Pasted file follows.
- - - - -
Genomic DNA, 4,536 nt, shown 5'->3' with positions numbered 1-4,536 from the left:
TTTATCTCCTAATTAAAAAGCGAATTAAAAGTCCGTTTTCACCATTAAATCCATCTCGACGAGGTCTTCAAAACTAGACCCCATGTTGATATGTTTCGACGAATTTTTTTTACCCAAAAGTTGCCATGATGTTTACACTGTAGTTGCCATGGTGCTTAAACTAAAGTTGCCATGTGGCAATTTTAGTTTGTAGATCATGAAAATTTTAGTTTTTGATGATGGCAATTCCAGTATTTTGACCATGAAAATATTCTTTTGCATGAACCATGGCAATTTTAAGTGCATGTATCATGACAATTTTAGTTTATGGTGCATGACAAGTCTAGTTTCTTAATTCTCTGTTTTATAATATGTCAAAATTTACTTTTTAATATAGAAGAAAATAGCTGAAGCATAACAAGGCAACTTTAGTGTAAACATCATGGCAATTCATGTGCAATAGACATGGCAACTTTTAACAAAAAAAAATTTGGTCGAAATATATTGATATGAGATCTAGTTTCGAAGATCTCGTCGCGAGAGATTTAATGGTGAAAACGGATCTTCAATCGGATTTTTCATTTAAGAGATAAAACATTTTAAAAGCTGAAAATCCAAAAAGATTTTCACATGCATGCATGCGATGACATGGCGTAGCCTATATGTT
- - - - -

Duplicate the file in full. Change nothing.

Genomic DNA, 4,536 nt, shown 5'->3' with positions numbered 1-4,536 from the left:
TTTATCTCCTAATTAAAAAGCGAATTAAAAGTCCGTTTTCACCATTAAATCCATCTCGACGAGGTCTTCAAAACTAGACCCCATGTTGATATGTTTCGACGAATTTTTTTTACCCAAAAGTTGCCATGATGTTTACACTGTAGTTGCCATGGTGCTTAAACTAAAGTTGCCATGTGGCAATTTTAGTTTGTAGATCATGAAAATTTTAGTTTTTGATGATGGCAATTCCAGTATTTTGACCATGAAAATATTCTTTTGCATGAACCATGGCAATTTTAAGTGCATGTATCATGACAATTTTAGTTTATGGTGCATGACAAGTCTAGTTTCTTAATTCTCTGTTTTATAATATGTCAAAATTTACTTTTTAATATAGAAGAAAATAGCTGAAGCATAACAAGGCAACTTTAGTGTAAACATCATGGCAATTCATGTGCAATAGACATGGCAACTTTTAACAAAAAAAAATTTGGTCGAAATATATTGATATGAGATCTAGTTTCGAAGATCTCGTCGCGAGAGATTTAATGGTGAAAACGGATCTTCAATCGGATTTTTCATTTAAGAGATAAAACATTTTAAAAGCTGAAAATCCAAAAAGATTTTCACATGCATGCATGCGATGACATGGCGTAGCCTATATGTT